‘The Story of Cap and Trade’: This Moment Demands Better Solutions

The subtitle of The Story of Cap-and-Trade—the short film released this week by The Story of Stuff Project, Climate Justice Now, and the Durban Group for Climate Justice—is “Why you can’t solve a problem with the thinking that created it.”

Our goal in releasing the film was to make a simple point: Climate change is, as Lord Nicholas Stern, author of the Stern Review on Climate Change, noted, the largest market failure we have ever known. And yet, in spite of this, we’re looking to cap-and-trade, a “market solution” that has failed to deliver results, in a time of grave economic crisis, to save the planet from an environmental meltdown.

The film—for which I was a content advisor—has generated significant discussion on Grist (see here and here) and elsewhere, and we’re glad for that. If there was ever an issue that merited broad, even heated, public debate, this is it. We’d far rather people argue about cap-and-trade and other policy options than ignore them or silently go along with the crowd, even when their guts tell them the solution on the table is inadequate to the task.

In recent years, groups such as mine and many others have worked with allies on Capitol Hill to advance a set of principles that would have gotten us to 350 parts per million CO2—the level scientists have identified as the safe upper limit for CO2 in our atmosphere—without carbon offsets, without nuclear power, without international carbon trading, and with environmental justice protections.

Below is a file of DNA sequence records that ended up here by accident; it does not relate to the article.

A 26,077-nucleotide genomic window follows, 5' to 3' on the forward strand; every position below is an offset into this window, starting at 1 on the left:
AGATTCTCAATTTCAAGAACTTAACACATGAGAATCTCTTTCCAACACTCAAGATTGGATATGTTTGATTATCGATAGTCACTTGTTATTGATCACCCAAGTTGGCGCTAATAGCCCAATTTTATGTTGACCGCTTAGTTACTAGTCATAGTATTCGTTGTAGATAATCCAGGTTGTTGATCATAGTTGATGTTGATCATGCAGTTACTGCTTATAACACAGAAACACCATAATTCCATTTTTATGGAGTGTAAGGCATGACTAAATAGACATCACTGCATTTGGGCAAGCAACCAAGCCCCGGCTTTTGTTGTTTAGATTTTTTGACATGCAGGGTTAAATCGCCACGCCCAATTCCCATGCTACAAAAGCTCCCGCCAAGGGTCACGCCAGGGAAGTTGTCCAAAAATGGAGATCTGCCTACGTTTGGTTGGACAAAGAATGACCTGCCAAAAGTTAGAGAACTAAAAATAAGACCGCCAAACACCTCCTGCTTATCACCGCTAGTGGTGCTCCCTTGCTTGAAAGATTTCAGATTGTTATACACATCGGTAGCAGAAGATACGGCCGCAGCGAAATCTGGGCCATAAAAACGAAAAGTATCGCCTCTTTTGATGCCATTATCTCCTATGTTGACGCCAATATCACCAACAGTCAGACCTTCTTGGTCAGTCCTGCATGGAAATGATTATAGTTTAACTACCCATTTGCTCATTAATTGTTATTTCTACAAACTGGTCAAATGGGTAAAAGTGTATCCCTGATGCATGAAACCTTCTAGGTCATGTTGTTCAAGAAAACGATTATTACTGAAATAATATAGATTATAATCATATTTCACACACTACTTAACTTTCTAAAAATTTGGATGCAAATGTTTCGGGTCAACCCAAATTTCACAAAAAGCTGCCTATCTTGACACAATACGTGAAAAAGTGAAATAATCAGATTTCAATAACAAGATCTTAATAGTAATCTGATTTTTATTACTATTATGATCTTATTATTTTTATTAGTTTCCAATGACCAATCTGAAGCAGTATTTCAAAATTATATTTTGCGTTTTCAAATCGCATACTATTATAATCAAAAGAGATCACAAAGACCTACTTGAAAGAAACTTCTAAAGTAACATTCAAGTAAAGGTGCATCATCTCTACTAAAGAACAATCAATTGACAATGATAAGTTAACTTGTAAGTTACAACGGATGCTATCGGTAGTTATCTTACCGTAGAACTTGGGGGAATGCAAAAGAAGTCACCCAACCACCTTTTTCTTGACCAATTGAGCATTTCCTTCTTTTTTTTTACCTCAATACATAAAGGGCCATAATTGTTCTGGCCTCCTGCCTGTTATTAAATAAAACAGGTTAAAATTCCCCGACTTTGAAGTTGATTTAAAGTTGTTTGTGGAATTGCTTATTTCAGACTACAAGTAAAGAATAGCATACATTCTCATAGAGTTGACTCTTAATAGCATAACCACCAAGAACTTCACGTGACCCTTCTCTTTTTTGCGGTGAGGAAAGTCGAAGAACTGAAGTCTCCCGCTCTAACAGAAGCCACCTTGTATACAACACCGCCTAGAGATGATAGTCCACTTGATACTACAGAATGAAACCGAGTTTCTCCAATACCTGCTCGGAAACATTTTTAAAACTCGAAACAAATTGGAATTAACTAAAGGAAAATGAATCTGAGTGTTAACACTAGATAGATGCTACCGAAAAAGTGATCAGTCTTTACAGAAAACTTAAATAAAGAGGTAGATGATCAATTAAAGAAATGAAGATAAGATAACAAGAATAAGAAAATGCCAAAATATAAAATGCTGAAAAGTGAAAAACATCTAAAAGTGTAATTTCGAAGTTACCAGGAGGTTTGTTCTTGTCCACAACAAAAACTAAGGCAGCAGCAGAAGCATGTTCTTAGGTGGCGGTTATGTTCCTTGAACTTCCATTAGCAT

But these principles were dismissed by some of our erstwhile allies as wildly unrealistic, and we were all told to stand in line instead behind the big boys and accept a bill introduced by Reps. Henry Waxman (D-Calif.) and Edward Markey (D-Mass.) that allowed for 2 billion tons of carbon offsets—a staggering figure that would mean no verifiable emissions reductions by the U.S. for about two decades—among other outrageous giveaways to the coal and nuclear industries and no mention of a target of 350 parts per million CO2.